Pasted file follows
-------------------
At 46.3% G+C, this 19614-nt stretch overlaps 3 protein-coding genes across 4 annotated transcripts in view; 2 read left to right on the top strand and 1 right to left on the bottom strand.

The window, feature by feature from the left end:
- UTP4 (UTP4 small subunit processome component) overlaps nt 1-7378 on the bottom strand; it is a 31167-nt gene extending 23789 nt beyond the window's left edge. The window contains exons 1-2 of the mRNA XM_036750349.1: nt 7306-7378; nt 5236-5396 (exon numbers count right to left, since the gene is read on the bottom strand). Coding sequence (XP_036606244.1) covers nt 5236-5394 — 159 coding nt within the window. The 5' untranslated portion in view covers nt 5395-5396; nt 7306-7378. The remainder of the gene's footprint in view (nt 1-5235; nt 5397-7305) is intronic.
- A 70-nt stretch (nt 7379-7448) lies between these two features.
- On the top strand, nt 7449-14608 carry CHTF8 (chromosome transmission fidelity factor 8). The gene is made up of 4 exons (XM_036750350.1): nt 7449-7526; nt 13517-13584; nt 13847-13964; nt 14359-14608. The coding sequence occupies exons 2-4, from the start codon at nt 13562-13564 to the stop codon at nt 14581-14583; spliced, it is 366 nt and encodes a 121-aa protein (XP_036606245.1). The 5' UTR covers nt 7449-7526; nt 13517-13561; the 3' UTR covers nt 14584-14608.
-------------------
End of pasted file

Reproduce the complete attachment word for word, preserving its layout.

At 46.3% G+C, this 19614-nt stretch overlaps 3 protein-coding genes across 4 annotated transcripts in view; 2 read left to right on the top strand and 1 right to left on the bottom strand.

The window, feature by feature from the left end:
- UTP4 (UTP4 small subunit processome component) overlaps nt 1-7378 on the bottom strand; it is a 31167-nt gene extending 23789 nt beyond the window's left edge. The window contains exons 1-2 of the mRNA XM_036750349.1: nt 7306-7378; nt 5236-5396 (exon numbers count right to left, since the gene is read on the bottom strand). Coding sequence (XP_036606244.1) covers nt 5236-5394 — 159 coding nt within the window. The 5' untranslated portion in view covers nt 5395-5396; nt 7306-7378. The remainder of the gene's footprint in view (nt 1-5235; nt 5397-7305) is intronic.
- A 70-nt stretch (nt 7379-7448) lies between these two features.
- On the top strand, nt 7449-14608 carry CHTF8 (chromosome transmission fidelity factor 8). The gene is made up of 4 exons (XM_036750350.1): nt 7449-7526; nt 13517-13584; nt 13847-13964; nt 14359-14608. The coding sequence occupies exons 2-4, from the start codon at nt 13562-13564 to the stop codon at nt 14581-14583; spliced, it is 366 nt and encodes a 121-aa protein (XP_036606245.1). The 5' UTR covers nt 7449-7526; nt 13517-13561; the 3' UTR covers nt 14584-14608.